Freshman film student, Truman Matheny, had just arrived home on spring break from the Savannah College of Art and Design when the coronavirus hit.


With his school shuttered and city placed on lockdown, he had no certainty of when classes would resume again in Georgia.


At the same time, his father Keeth, an emotional learning educator, was forced to work from their home in Texas, away from a busy travel schedule visiting schools and training teachers.


Locked down together, the Matheny’s decided to combine their passions into something other students and families could use to cope with life in quarantine.


The duo teamed with educational resource company, School-Connect, to distribute “EQ in Your PJs,” a new digital series offering students emotional and intellectual tools to grow during a difficult time.


“When we first found ourselves in this ‘extended spring break’ I started thinking about how kids were going to need some lessons and tools to get through this,” Keeth Matheny said.


Utilizing his experience as a social and emotional educator, and his son’s experience as a filmmaker, the pair joined to create coursework families could benefit from at home.


“We set up a little studio in the house to do it right,” Keeth Matheny said. “Truman’s the director, and approves the scripts and decides what we need to shoot. I’m very proud of him.”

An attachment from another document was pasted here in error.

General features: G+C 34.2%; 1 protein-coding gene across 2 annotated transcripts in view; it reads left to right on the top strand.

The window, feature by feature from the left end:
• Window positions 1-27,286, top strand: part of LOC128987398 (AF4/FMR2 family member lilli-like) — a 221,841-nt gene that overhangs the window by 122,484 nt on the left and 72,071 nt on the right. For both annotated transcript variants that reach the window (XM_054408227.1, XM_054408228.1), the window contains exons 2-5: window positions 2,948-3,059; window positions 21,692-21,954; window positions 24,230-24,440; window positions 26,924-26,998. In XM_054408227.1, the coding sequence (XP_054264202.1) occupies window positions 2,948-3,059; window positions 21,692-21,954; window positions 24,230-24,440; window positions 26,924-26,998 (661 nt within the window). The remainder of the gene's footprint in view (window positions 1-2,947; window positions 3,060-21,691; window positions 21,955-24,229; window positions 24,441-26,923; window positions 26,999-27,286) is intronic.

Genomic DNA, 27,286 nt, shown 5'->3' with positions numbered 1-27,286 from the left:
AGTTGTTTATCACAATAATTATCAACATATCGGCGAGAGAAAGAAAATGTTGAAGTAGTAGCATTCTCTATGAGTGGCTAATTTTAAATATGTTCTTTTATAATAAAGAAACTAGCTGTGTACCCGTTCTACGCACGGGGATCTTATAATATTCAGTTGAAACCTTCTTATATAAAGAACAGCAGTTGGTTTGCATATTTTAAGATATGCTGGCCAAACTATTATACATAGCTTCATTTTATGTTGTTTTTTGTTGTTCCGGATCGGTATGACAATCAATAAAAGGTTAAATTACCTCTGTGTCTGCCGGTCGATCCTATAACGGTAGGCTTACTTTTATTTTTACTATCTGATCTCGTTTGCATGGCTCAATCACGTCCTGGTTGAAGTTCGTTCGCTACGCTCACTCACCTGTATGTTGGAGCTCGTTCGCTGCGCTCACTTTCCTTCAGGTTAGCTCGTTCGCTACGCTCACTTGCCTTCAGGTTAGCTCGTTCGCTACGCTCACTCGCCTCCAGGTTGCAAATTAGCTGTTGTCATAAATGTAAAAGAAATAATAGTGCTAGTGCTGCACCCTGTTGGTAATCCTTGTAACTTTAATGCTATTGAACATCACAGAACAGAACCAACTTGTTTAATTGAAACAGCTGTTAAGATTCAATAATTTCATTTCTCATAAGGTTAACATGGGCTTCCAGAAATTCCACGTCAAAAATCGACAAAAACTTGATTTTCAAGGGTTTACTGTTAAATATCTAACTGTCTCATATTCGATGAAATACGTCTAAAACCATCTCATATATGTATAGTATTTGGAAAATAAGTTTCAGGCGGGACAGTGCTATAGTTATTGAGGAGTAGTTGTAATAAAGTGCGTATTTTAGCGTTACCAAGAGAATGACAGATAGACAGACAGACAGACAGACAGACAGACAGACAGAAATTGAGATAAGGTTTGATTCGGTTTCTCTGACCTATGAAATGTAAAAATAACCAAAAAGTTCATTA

Sixteen episodes and 70,000 users later, the series is catching on with families, students and educators around the globe.


The series features a range of resources including online videos, a virtual calming room, digital handouts, quizzes and more. Courses cover topics addressing the anxieties and challenges being faced as the country shelters in place. Episodes include helpful topics such as “Managing Stress Before It Manages You,” “Navigating Relationships in Tight Quarters,” “Schooling from Home Successfully” and “Bouncing Back from Challenges.”


Truman’s experience directing comedy shorts at SCAD helps make the series fun and engaging. And while it’s not easy directing your Dad, Truman says he’s a great creative partner who always brings ideas to the table.


“He knows exactly what he’s going to say with each video,” Truman Matheny said. “He’s really got a ton of resources – you could say there’s no lack of clay to work with.”


The Mathenys say they hope the series helps students and educators cope with the new normal of living and adjusting away from school and work.


“There is going to be a huge wake of mental health issues following this pandemic,” Matheny shared. “My whole goal is to get students, teachers and families more skills to manage their emotions in the crisis, navigate relationships and bounce back from this situation while making the most of their time.”


When school and work life do resume again, Truman says he looks forward to returning to Savannah to continue film school and work on new projects with his production group, Stale Pretzel Productions.


Though he doesn’t know what the future holds, he’s grateful for this unique time with his father, creating something special for people around the world.


“It’s my passion and I’m really just looking forward to going back to SCAD to study film,” Truman said. “And of course, one of the first things I intend to do when I get back is eat at Leopold’s Ice Cream.”


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